Are you ready to wade? 2015-16 Little Penguin Monitoring volunteers are on the march
Lauren K and Jess welcome you to join in on another season of activity at Middle Island!
The Little Penguin Monitoring Program for 2015-16 is underway, and outcomes so far look positive. Volunteers and WCLG members Mel W and John S were able to assess early stages of breeding activities in August, with many penguin occupants found in both nesting boxes and natural burrows guarding eggs or young chicks, and even one pair of chicks old enough to be left on their own during the day. This early onset of breeding activity was a positive sign of good foraging success at sea for many of the penguins.
Since then, we have observed a total of 20 breeding pairs in our survey area, with 18 chicks (from nine pairs) successfully fledged and left for sea so far. A second wave of breeding pairs have been observed in October, guarding eggs and young, suggesting it may be possible that some adults are attempting to raise their second clutch.
During the last dusk arrival count in October, 64 adults were observed, giving an estimate of 106 arrivals, with this number slightly lower than the 123 estimated the fortnight before, perhaps another sign that some adults have already finished their first breeding attempt, and are at sea feeding up before they return for a second effort!
Successful breeding seasons such as this appear to be very important ones for the colony, with irregular and shifting nature of sea based conditions strongly predicting breeding outcomes, which can highly vary from year to year.
The release of the movie “Oddball” in July has brought a lot of media and public interest to Middle Island and its furred and feathered occupants.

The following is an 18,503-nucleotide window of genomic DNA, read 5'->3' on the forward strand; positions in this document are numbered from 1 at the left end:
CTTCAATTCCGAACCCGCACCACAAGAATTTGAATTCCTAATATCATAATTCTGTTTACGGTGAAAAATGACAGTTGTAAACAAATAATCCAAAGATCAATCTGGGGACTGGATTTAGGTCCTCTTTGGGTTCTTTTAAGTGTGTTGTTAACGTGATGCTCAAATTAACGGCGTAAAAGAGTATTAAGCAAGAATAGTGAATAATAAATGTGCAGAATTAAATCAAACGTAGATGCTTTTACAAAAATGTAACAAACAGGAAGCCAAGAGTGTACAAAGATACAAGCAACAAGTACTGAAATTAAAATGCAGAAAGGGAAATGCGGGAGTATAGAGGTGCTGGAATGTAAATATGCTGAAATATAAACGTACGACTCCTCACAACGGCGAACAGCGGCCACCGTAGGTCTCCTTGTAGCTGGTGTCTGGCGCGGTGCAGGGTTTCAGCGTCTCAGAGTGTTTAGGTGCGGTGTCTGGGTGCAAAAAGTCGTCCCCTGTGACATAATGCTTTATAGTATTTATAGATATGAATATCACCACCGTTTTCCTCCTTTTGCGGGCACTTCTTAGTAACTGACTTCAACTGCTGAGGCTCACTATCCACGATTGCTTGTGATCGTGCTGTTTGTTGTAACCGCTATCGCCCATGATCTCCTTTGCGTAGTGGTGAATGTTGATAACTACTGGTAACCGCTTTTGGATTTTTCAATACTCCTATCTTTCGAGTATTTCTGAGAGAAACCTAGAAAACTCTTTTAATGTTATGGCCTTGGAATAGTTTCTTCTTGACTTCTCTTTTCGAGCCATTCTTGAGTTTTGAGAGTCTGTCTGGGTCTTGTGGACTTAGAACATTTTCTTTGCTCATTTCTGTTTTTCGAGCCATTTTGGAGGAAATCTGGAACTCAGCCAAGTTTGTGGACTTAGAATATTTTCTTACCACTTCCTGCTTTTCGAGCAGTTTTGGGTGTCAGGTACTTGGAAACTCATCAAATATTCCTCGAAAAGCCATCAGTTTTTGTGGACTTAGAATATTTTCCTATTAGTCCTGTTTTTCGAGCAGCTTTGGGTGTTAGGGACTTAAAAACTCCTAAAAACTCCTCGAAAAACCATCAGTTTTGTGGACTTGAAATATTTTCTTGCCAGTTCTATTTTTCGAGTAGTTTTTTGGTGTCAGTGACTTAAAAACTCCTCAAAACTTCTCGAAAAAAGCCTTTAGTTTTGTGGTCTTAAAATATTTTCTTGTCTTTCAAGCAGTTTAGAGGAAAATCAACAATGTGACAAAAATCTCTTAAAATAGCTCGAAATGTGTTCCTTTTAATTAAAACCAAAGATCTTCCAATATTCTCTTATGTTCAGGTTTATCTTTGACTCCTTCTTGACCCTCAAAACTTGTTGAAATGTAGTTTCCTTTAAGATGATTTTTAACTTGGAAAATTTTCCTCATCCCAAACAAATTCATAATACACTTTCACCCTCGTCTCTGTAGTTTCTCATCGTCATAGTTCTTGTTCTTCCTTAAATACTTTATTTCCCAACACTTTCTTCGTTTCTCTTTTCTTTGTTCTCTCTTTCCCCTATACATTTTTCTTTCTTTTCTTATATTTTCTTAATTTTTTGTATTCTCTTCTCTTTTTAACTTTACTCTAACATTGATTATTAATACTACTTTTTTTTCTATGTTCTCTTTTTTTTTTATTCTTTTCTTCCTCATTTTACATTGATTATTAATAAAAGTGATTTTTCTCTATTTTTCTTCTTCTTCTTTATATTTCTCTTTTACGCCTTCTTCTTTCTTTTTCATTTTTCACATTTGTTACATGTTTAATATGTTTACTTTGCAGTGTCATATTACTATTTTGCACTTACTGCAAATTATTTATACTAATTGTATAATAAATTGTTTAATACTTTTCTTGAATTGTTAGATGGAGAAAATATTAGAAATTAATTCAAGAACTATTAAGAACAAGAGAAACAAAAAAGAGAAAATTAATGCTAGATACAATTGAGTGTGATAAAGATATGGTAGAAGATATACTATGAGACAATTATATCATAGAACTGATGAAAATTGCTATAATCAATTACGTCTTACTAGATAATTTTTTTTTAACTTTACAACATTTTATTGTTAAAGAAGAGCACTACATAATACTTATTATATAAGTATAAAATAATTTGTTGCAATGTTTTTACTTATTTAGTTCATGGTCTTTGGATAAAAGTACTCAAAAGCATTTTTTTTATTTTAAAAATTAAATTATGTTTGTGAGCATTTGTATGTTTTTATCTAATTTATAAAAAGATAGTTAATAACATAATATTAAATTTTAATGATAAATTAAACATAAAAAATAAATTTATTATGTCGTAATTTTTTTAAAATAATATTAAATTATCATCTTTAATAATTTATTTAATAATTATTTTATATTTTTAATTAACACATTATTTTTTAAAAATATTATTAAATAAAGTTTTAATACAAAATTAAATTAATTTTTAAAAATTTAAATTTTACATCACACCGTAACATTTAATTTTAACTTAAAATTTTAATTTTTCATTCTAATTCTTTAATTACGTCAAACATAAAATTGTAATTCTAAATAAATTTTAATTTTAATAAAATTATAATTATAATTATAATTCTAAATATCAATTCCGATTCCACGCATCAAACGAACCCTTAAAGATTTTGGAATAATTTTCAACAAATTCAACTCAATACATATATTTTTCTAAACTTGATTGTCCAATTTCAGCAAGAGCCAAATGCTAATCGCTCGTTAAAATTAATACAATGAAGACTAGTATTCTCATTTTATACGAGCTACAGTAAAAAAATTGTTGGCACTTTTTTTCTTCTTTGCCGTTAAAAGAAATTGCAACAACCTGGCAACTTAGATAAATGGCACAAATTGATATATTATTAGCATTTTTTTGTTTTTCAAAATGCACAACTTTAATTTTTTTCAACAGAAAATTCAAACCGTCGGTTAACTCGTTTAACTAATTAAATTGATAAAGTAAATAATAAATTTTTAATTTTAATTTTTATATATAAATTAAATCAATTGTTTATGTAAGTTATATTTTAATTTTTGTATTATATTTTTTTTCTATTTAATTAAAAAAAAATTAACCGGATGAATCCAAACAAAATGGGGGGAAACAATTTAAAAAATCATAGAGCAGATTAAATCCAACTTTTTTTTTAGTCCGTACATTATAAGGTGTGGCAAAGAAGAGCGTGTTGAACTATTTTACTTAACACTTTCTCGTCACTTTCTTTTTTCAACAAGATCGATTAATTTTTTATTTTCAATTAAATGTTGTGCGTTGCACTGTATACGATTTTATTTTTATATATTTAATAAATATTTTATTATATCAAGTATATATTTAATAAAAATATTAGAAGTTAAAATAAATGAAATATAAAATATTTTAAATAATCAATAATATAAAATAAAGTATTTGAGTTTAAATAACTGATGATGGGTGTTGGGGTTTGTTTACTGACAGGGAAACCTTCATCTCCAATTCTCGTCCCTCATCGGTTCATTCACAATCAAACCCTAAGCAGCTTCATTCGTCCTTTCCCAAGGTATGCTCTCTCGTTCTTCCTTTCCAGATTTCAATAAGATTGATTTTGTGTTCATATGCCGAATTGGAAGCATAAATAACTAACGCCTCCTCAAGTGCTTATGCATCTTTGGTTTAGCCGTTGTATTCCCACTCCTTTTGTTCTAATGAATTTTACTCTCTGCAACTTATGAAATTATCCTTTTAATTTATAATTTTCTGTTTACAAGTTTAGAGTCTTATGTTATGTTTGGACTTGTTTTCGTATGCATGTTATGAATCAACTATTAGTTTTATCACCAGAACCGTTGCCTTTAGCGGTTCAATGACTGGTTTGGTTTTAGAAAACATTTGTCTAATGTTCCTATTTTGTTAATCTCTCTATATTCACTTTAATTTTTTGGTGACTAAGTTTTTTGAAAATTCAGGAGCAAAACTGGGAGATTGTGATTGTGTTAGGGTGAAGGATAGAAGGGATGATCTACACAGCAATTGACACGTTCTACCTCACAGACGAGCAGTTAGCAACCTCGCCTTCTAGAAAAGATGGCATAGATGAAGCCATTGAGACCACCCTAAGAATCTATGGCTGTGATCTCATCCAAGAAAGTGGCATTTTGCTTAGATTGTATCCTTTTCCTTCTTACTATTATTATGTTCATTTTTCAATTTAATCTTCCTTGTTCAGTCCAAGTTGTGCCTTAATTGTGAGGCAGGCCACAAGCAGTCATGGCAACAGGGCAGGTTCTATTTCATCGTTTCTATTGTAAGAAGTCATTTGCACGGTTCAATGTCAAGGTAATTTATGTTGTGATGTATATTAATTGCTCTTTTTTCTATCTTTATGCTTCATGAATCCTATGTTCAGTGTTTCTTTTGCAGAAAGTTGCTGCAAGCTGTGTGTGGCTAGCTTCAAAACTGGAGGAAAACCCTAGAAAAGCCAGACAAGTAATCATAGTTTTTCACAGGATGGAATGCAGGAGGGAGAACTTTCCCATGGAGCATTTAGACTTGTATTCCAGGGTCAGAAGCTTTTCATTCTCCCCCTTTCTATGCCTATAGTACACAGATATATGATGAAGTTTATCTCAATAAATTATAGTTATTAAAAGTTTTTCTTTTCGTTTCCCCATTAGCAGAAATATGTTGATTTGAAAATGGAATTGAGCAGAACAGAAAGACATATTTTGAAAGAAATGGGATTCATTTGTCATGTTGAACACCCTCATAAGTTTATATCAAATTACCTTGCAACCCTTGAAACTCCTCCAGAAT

Mel and John were accompanied by a TV crew from Channel 7 during their August survey, who filmed and recently aired a piece on Middle Island and the conservation story on their Sunday Night program. A film crew from England, filming a nature series for the BBC, also accompanied volunteers over in October to put together a documentary likely to air next year. While these opportunities have many positive outcomes in telling the conservation story at the island, the experience has also meant a lot of thought around the potential disturbance of such constant interest and is something being reviewed by the Middle Island Working Group.
The release of Oddball also provided opportunity for celebration of the efforts of many people over the years, and two premieres, one in Warrnambool as well as one in Mt Gambier (the latter organised by Jess at NGT) were a fun night out for many of the volunteers and people that collectively put in many dedicated hours!
NGT also ran school sessions with a number of Mt Gambier primary schools in partnership with the Oatmill Cinema. The sessions were a lot of fun, with over 200 students and staff learning a lot about the Little Penguin, and just what it takes to be one. This was followed by a screening of the Oddball movie, and a great day out for both the school participants and NGT staff. A big thanks to the Oatmill Cinema and staff for supporting this event, and also helping us raise some modest but critical funds to help run the monitoring program this year.
A big update, as lots has been happening, and we will continue to keep you updated!
If you would like to volunteer for the Dusk Arrival Counts, please contact Jess at .